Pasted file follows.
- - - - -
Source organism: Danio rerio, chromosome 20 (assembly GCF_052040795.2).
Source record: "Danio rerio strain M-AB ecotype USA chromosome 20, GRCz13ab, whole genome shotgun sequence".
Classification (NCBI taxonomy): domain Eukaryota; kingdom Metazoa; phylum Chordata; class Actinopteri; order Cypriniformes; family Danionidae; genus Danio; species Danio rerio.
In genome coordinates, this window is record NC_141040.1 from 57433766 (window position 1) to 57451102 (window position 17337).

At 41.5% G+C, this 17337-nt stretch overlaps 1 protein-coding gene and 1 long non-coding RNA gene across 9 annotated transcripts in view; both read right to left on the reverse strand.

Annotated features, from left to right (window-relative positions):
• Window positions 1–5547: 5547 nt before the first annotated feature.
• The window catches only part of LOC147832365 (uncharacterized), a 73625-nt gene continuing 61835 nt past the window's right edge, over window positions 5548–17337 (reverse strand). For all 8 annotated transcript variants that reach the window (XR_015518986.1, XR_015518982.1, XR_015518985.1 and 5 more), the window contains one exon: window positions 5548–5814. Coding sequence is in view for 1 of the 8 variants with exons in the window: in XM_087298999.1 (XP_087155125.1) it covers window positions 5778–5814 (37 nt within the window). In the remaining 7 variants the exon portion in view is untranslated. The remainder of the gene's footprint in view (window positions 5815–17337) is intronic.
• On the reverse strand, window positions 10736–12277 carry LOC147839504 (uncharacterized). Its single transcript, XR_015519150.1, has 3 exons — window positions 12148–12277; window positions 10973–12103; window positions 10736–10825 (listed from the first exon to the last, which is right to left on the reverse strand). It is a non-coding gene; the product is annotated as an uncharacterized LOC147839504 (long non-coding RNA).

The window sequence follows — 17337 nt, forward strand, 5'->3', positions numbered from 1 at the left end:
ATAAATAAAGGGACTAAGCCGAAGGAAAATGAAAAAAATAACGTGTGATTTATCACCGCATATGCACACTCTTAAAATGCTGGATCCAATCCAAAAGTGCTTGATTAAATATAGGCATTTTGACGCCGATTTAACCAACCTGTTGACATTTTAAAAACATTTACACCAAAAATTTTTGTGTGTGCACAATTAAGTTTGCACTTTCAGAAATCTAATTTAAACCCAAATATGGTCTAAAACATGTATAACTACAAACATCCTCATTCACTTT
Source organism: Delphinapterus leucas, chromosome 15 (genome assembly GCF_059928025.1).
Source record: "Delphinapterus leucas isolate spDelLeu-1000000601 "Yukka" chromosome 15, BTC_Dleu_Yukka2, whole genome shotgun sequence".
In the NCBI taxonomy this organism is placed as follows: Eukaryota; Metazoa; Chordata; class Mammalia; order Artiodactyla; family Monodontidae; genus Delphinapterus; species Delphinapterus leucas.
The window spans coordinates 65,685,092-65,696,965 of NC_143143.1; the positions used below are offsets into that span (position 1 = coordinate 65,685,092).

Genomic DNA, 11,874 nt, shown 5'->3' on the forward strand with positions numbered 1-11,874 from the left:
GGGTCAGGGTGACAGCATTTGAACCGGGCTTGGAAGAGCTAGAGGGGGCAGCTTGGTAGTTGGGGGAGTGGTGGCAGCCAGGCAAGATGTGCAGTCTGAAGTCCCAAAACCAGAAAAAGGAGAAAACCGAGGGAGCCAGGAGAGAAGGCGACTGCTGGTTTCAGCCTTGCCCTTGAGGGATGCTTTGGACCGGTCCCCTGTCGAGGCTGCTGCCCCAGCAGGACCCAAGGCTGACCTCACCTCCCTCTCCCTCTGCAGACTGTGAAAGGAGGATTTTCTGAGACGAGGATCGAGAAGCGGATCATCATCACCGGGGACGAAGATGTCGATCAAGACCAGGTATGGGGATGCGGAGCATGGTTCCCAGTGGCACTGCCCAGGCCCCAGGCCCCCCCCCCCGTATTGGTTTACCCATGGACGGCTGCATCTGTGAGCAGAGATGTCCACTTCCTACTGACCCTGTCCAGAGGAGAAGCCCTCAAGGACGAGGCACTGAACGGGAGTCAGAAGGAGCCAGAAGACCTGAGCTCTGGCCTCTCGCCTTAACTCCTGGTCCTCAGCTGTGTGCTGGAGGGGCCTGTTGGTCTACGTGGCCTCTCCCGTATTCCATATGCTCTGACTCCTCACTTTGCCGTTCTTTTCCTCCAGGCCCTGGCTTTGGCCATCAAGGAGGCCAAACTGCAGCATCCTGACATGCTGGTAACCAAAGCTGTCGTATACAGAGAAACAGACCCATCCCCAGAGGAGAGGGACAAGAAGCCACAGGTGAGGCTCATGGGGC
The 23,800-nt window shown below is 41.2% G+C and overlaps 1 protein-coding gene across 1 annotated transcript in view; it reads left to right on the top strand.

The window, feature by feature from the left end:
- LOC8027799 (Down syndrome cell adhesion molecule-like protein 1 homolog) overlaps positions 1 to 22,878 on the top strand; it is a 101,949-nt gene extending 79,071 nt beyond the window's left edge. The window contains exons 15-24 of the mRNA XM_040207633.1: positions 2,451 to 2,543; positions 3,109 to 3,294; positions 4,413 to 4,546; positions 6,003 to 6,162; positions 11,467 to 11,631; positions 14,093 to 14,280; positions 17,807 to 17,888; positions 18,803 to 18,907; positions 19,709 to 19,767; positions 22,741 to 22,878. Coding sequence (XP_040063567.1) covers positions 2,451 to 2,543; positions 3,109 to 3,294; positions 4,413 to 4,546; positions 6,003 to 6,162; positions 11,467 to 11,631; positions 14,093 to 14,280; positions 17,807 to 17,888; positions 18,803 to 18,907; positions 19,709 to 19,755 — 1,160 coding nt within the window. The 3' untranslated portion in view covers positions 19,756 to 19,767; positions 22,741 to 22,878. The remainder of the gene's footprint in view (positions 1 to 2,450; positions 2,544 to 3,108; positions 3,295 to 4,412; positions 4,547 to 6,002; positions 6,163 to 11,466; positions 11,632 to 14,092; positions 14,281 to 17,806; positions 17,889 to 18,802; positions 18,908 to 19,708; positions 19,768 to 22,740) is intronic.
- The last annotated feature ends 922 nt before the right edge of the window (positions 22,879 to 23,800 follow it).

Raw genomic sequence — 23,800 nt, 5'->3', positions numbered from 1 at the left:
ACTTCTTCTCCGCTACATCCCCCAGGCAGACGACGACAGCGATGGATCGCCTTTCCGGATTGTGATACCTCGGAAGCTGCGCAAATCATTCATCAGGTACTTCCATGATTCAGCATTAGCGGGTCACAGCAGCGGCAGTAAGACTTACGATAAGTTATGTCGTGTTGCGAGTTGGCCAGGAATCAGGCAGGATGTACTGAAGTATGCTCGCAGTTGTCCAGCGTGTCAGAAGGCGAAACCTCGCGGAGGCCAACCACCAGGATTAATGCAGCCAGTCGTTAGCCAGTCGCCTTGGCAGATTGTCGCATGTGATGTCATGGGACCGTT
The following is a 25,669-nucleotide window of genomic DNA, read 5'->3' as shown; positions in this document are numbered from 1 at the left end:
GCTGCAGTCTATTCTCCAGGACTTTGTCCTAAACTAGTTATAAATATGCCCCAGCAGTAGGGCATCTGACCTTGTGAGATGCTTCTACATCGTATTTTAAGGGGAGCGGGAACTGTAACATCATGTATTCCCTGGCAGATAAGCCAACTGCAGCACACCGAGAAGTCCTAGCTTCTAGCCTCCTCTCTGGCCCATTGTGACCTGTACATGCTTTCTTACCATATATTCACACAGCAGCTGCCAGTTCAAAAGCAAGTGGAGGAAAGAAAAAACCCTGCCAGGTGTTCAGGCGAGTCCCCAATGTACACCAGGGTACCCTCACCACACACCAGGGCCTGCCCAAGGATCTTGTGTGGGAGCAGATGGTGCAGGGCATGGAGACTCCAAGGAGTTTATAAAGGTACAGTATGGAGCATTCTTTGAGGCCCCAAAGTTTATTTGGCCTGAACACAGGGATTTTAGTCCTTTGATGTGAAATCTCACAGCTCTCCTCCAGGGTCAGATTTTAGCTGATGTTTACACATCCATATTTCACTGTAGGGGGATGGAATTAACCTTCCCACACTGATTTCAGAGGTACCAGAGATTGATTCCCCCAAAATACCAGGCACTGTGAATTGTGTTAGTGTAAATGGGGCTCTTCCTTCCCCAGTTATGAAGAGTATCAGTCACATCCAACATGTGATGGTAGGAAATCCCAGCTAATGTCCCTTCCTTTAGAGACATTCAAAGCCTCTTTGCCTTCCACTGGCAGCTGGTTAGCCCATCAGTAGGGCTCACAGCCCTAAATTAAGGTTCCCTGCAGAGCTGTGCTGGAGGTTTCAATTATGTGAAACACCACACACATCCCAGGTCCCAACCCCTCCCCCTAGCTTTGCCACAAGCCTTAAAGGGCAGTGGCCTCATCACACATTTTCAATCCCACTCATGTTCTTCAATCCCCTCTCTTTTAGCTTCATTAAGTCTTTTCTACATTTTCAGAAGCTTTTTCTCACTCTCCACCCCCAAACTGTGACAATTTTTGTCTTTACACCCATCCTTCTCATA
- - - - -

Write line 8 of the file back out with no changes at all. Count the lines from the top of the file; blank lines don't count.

• The window catches only part of LOC147832365 (uncharacterized), a 73625-nt gene continuing 61835 nt past the window's right edge, over window positions 5548–17337 (reverse strand). For all 8 annotated transcript variants that reach the window (XR_015518986.1, XR_015518982.1, XR_015518985.1 and 5 more), the window contains one exon: window positions 5548–5814. Coding sequence is in view for 1 of the 8 variants with exons in the window: in XM_087298999.1 (XP_087155125.1) it covers window positions 5778–5814 (37 nt within the window). In the remaining 7 variants the exon portion in view is untranslated. The remainder of the gene's footprint in view (window positions 5815–17337) is intronic.